I really like pearl onions. They’re tiny, adorable, grape-sized onions, and they’re typically sweeter than their bigger cousins. You can find them pickled and jarred, and I’ve had a jar on hand in my fridge for the past couple months. I toss a handful onto salads, or in with other veggies that I’m sauteing. The pickled ones are sometimes called cocktail onions, and they’re used as a garnish in some cocktails, notably the Gibson, which is a martini with a cocktail onion instead of an olive.
There is an actual variety of onion called pearl onions, but they’re very rare in the US. A vast majority of the products found here that are labeled ‘pearl onions’ are actually just very young and small white or sweet onions, which are harvested before they’re fully grown. Which explains why the bag of frozen pearl onions I bought weren’t called pearl onions on the label:
In addition to jarred and frozen, you can find fresh pearl onions in the produce aisle, and that’s actually the only kind I haven’t bought, because peeling a pound of pearl onions seems like a tedious chore, and the jarred and frozen versions come pre-peeled.
You can find a lot of recipes online that call for pearl onions – stews and soups and such – but not many that feature them in the starring role. And most of the dishes that do have them in a starring role are ‘creamed pearl onion’ dishes, and I don’t have heavy cream lying around, nor do I want to buy it.
So I decided to glaze my pearl onions, and it’s a pretty quick and painless procedure. Here’s how I made…
Balsamic and Molasses Glazed Pearl Onions
I thawed that 14-ounce frozen bag in the fridge overnight, and then give them in a quick rinse in my colander.
Meanwhile, I melted 3 tablespoons of butter in a non-stick skillet, and when it was bubbly, I added the onions, and sauteed them for a minute or two.
Then I added the components that would make the glaze:
- 3 tablespoons balsamic vinegar
- 3 tablespoons blackstrap molasses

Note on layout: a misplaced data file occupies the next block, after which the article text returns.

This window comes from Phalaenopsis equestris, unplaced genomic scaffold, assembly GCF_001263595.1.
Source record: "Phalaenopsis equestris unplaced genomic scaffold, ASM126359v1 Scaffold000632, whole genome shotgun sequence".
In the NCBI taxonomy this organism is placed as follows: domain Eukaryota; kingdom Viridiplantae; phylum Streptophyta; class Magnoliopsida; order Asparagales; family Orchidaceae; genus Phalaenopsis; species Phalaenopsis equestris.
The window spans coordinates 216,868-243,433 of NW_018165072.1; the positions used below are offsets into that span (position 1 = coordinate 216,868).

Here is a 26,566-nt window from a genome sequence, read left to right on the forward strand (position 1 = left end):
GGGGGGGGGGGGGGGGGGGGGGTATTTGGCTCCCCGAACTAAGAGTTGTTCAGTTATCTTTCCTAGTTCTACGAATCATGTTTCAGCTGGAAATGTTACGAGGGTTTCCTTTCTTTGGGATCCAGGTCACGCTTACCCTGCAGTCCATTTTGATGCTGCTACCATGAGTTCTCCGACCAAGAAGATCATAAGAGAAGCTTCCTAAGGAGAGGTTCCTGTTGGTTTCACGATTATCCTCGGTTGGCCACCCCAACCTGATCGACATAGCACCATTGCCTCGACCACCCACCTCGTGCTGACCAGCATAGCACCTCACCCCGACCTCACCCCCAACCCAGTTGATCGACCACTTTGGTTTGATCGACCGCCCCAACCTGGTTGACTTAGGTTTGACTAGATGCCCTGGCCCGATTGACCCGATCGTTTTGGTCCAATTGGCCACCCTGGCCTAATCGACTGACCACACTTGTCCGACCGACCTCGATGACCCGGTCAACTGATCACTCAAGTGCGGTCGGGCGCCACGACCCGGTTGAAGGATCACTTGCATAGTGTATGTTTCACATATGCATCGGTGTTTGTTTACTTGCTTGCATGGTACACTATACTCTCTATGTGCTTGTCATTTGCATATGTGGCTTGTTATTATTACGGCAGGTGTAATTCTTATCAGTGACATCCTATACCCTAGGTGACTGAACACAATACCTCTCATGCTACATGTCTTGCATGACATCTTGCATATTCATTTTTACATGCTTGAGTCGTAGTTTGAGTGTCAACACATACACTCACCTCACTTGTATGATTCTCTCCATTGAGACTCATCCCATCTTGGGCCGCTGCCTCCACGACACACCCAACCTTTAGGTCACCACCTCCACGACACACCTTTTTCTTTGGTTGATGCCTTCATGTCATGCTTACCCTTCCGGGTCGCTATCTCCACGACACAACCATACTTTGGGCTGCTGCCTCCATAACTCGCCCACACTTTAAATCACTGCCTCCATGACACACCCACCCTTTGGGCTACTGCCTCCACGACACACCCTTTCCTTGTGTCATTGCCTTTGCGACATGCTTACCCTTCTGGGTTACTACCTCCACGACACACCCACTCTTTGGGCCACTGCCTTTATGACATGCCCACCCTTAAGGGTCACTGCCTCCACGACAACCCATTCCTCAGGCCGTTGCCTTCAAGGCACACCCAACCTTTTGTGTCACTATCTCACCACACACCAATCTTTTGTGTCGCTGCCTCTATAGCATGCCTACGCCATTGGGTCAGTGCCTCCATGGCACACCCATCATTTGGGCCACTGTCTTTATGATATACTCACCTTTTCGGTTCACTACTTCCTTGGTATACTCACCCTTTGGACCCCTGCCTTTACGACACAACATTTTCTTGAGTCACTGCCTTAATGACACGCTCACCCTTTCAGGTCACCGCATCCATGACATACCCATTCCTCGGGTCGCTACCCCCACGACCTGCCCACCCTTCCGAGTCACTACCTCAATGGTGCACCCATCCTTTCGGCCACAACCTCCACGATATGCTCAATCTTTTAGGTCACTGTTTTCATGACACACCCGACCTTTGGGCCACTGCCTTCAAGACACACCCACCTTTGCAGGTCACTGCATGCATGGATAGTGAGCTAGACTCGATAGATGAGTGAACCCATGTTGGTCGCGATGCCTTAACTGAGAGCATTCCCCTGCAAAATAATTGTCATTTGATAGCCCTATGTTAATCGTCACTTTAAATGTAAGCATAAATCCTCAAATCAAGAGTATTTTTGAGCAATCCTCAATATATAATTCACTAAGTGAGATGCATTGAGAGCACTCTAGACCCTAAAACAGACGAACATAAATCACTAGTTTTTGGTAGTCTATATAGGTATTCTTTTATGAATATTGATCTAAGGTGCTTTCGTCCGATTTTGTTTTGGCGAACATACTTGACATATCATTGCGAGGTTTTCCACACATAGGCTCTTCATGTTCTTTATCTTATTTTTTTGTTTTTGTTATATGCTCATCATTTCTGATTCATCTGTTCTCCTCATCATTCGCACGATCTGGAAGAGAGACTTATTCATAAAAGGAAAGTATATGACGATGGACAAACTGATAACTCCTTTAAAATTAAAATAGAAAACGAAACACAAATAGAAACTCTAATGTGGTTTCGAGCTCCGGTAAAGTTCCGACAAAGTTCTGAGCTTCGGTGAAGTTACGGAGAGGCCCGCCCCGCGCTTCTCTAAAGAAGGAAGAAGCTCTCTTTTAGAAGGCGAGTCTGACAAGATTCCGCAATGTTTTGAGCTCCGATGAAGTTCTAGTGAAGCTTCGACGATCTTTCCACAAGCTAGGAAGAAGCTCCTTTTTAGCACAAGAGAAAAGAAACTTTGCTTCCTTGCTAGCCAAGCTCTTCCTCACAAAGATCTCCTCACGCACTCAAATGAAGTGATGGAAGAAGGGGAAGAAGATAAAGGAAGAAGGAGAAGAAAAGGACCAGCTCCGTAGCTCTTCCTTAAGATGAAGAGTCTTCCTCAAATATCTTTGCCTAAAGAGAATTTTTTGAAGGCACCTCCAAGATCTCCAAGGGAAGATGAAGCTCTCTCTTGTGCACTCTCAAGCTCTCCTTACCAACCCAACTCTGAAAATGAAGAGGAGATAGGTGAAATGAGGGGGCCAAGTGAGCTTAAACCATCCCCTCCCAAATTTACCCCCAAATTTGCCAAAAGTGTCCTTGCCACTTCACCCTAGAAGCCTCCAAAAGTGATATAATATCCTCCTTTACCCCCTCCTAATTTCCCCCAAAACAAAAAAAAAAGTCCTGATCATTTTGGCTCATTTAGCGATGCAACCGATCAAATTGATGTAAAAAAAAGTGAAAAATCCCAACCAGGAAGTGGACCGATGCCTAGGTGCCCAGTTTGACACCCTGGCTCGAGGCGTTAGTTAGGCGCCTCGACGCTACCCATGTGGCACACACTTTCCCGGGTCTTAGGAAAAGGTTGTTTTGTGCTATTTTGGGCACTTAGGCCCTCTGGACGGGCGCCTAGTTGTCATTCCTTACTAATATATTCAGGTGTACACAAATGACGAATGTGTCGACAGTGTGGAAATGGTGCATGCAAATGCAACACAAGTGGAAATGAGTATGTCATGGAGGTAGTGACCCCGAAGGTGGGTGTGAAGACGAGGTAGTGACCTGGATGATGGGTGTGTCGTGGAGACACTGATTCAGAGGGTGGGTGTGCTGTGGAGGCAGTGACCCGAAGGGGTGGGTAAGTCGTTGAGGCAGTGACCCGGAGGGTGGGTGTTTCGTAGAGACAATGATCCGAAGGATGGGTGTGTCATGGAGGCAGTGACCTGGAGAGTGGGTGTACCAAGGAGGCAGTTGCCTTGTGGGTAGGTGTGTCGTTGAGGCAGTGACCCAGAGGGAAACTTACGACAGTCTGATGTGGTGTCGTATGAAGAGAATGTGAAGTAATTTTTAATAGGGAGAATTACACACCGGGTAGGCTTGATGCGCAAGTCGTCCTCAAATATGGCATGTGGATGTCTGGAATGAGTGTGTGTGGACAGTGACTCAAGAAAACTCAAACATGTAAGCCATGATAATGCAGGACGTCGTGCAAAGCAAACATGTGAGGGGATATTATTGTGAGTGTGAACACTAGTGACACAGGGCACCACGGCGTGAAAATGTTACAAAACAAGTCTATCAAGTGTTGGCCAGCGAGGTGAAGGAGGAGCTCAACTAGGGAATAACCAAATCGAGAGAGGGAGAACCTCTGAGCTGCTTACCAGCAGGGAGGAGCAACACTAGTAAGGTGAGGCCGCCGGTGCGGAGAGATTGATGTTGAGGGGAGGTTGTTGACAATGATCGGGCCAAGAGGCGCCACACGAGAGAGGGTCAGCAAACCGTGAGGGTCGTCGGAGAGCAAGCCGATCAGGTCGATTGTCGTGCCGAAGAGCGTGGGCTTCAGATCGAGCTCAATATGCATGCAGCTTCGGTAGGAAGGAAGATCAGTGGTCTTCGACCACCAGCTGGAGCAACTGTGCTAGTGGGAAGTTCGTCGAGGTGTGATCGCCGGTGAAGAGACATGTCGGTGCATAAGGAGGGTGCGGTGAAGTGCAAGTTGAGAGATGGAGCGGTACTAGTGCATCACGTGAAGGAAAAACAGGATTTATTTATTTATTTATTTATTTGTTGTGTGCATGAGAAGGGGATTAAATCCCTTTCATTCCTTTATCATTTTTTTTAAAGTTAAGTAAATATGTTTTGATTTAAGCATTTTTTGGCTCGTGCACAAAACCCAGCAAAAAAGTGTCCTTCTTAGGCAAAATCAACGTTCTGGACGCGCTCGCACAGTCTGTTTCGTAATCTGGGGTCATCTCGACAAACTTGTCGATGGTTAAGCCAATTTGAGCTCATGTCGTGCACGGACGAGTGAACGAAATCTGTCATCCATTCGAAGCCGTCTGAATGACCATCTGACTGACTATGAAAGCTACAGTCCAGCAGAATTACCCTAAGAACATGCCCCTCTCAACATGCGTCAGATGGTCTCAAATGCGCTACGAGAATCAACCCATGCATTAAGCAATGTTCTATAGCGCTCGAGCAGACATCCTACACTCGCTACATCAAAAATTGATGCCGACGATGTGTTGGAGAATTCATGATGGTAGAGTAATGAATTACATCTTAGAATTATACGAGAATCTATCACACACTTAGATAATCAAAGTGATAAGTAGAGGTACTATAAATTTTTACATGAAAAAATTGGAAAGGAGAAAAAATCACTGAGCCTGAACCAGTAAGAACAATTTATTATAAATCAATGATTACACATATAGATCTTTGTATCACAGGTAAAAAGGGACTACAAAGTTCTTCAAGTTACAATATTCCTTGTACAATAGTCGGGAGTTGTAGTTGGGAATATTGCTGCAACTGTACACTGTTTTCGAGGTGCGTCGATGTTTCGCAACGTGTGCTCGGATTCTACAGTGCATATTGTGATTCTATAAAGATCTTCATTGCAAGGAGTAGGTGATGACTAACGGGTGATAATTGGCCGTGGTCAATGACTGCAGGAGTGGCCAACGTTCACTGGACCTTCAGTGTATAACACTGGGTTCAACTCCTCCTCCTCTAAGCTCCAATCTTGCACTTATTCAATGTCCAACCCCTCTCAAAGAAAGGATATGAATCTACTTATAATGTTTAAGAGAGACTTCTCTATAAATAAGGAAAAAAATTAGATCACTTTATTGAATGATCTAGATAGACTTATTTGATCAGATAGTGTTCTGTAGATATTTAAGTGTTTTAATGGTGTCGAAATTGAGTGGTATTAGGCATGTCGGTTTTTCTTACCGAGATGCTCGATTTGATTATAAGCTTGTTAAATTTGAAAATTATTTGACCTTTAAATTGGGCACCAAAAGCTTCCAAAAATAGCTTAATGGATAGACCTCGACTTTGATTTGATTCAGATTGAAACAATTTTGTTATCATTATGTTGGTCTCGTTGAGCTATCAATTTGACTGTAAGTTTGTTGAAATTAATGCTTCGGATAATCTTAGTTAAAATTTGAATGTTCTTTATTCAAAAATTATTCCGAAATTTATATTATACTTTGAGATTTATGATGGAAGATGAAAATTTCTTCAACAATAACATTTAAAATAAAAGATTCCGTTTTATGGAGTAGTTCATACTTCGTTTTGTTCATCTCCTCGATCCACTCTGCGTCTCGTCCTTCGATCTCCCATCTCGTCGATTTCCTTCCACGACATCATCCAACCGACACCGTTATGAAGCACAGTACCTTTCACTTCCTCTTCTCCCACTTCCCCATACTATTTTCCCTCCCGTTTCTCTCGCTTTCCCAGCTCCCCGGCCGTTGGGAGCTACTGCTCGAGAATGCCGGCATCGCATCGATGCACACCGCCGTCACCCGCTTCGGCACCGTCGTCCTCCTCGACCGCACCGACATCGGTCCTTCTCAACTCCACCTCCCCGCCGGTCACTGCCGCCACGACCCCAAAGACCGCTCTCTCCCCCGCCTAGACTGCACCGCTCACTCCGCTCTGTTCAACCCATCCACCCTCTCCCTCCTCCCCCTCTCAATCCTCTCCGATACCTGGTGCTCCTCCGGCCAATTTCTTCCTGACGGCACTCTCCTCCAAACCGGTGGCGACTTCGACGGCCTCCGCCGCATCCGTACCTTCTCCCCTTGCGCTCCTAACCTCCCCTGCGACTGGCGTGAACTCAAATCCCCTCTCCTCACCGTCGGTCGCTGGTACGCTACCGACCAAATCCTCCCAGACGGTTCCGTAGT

- 1/2 cup unsalted vegetable stock
(You don’t need to use both balsamic and molasses, but I had them both, and thought, why not?)
It seems like a lot of liquid, but it doesn’t stay liquidy for long.
Bring the concoction to a boil and let it simmer until the liquid reduces. Mine took about 10 minutes, on medium-low heat, although I bumped up the heat partway through to speed up the process.
That’s it, you’re done!
I ate it with some pieces of roasted garlic chicken sausage, that I seared in another skillet, and both parts of my meal were delicious. It was a very brown meal!
I actually had some fresh chives that I was going to sprinkle on top for a little green, after I plated it, but I forgot. Oh well.
The glaze reduced into a thick, flavorful glaze that was both savory and sweet, and each individual onion popped in my mouth, like cooked cherry tomatoes do. Fantastic!
The best part is that this is a pretty versatile side dish. It’d be great with other proteins, like turkey or beef, or served on top of quinoa.
Versatile, delicious, healthy, easy. What more could you ask for in a dish?
Keep it up, David!
If you liked this post, you might also like:
- Pan-Seared Balsamic Artichokes
- Molasses-Glazed Roasted Vegetables
- Poached Hake with Orange-Molasses Glaze